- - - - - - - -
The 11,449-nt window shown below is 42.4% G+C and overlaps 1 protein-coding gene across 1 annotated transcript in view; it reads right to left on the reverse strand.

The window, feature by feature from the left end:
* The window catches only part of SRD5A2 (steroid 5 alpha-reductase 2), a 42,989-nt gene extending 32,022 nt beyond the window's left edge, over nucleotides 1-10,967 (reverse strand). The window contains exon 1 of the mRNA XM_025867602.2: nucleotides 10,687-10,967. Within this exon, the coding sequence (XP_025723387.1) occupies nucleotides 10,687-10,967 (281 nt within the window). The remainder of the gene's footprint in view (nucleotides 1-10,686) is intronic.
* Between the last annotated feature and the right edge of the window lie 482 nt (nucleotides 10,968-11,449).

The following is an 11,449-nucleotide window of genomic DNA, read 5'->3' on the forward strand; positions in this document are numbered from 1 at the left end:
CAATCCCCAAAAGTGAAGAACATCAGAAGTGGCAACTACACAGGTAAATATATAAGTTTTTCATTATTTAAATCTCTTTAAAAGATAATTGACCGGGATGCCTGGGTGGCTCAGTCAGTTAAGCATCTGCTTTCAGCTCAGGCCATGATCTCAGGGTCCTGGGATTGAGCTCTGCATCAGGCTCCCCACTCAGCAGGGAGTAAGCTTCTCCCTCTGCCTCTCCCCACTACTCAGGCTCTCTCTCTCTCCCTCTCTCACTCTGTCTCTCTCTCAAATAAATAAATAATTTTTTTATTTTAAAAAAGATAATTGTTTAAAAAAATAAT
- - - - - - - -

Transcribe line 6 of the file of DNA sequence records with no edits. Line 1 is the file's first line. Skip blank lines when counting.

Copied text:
CAATCCCCAAAAGTGAAGAACATCAGAAGTGGCAACTACACAGGTAAATATATAAGTTTTTCATTATTTAAATCTCTTTAAAAGATAATTGACCGGGATGCCTGGGTGGCTCAGTCAGTTAAGCATCTGCTTTCAGCTCAGGCCATGATCTCAGGGTCCTGGGATTGAGCTCTGCATCAGGCTCCCCACTCAGCAGGGAGTAAGCTTCTCCCTCTGCCTCTCCCCACTACTCAGGCTCTCTCTCTCTCCCTCTCTCACTCTGTCTCTCTCTCAAATAAATAAATAATTTTTTTATTTTAAAAAAGATAATTGTTTAAAAAAATAAT